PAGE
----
Heat oil for frying in a large nonstick skillet over medium-high heat. Preheat oven to 250. When oil is shimmering, but not smoking, form golf ball-sized balls of batter with damp hands and drop them, three or four at a time, in the skillet and flatten slightly with a spatula.
Cook fritters until browned on first side, 1-2 minutes and turn carefully turn them over and cook on other side, another 1-2 minutes until browned. Remove to a paper towel-lined plate to drain.
Repeat with remaining batter, adding more oil to the skillet as necessary. Keep cooked fritters warm in the oven until all the batter is cooked.
Serve with lemon wedges for squeezing.
Fritters can be made in advance and chilled until needed. Reheat in a 400 degree oven prior to serving.
2¼ teaspoons instant yeast
approximately 110 degrees
3 eggs, at room temperature
Poppy or sesame seeds, for garnish (optional)
In the bowl of a standing mixer fitted with a dough hook, combine the flour, yeast, and warm water. Stir to combine. Add 2 eggs, the vegetable oil, sugar, honey, and salt.
Mix the dough with the dough hook until a smooth dough emerges, about 5 minutes.
The dough should be smooth and elastic. It may be slightly tacky to the touch.
Place the dough in a bowl that has been oiled on all sides. Cover the dough with a clean cloth and allow it to rise in a warm place for 2 hours or until doubled in size. Punch down risen dough and divide into 3 equal parts. I like to use my kitchen scale to ensure my pieces are of equal size.
Roll each piece into a thin strand about 2 feet long. Pinch the 3 strands together at the top and then braid until you reach the end of each strand. Take the ends and pinch them closed and tuck the under the loaf.
Carefully transfer the braided loaf to a baking sheet lined with parchment paper or a silicone baking mat. Cover the loaf with a clean tea towel and allow to rise for an additional 30 minutes to 1 hour, until doubled in size.
Preheat the oven to 350 degrees.
Before placing the loaf in the oven, beat the remaining egg with 1 tablespoon of water in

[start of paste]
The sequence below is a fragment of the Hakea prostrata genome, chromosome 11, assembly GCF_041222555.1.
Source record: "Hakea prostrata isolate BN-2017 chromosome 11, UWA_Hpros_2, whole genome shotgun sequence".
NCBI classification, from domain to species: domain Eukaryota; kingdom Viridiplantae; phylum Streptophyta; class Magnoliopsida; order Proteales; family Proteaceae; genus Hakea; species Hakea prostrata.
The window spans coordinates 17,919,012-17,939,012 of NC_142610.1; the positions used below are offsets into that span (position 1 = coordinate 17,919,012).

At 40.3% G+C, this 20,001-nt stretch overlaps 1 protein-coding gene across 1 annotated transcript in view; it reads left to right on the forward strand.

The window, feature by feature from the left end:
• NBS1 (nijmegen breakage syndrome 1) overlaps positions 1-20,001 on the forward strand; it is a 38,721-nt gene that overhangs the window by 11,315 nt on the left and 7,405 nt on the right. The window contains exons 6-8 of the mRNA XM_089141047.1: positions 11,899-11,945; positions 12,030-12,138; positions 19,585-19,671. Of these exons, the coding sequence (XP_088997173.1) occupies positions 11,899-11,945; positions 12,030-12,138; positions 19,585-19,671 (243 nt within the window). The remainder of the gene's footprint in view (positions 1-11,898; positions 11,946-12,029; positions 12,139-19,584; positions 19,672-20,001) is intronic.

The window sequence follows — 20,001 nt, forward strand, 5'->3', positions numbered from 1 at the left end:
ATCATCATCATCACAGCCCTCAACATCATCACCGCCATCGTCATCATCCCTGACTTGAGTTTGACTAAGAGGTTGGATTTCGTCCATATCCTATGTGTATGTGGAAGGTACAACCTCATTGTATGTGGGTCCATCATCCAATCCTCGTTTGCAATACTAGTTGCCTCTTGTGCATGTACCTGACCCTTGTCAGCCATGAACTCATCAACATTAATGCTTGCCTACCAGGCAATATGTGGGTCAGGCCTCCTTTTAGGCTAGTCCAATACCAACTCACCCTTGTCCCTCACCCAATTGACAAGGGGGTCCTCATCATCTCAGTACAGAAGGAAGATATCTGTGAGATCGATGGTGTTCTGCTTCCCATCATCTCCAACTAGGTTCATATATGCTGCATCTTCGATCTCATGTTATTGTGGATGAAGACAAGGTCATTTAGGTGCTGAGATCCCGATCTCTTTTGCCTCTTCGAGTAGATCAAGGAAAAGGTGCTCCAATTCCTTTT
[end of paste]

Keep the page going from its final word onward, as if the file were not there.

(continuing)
a small bowl. Brush the egg wash on the challah, making sure to get in the crevices of the braids. If desired, sprinkle sesame or poppy seeds over the top. Bake 35 to 40 minutes until golden brown.
Allow to cool on a wire rack before cutting.
Apple, Honey and Rose Water Jam
3 pounds apples, peeled, cored, and cut into ½-in dice (6 to 7 cups prepped)
2 tablespoons lemon juice
Prepare a boiling water bath and heat four 8-ounce jars.
Place the apples, ½ cup of water, and lemon juice in a wide, deep saucepan. Bring to a boil over high heat, stir, and cover the pot. Lower the heat to medium, and cook until the apples are soft, about 10 minutes, stirring once or twice to prevent sticking or burning.
Mash the apples coarsely with a fork or potato masher. Add the sugar and honey to the pot, stirring to dissolve. Return to a boil over medium-high heat.
Continue to cook, stirring frequently, until the mixture is thick and mounds up on a spoon, about 10 to 15 minutes. It will splatter, so use caution.
Remove the jam from the heat and stir in the rose water. Ladle jam into clean, warm jars, leaving ¼ inch of headspace at the top. Bubble the jars and wipe the rims with a damp cloth. Place the lids on the jars and screw on the rings just until you feel resistance. Process the jars in a boiling water bath for 10 minutes. Allow to cool in the water for 5 minutes before removing. Store in a cool, dark place for up to 1 year.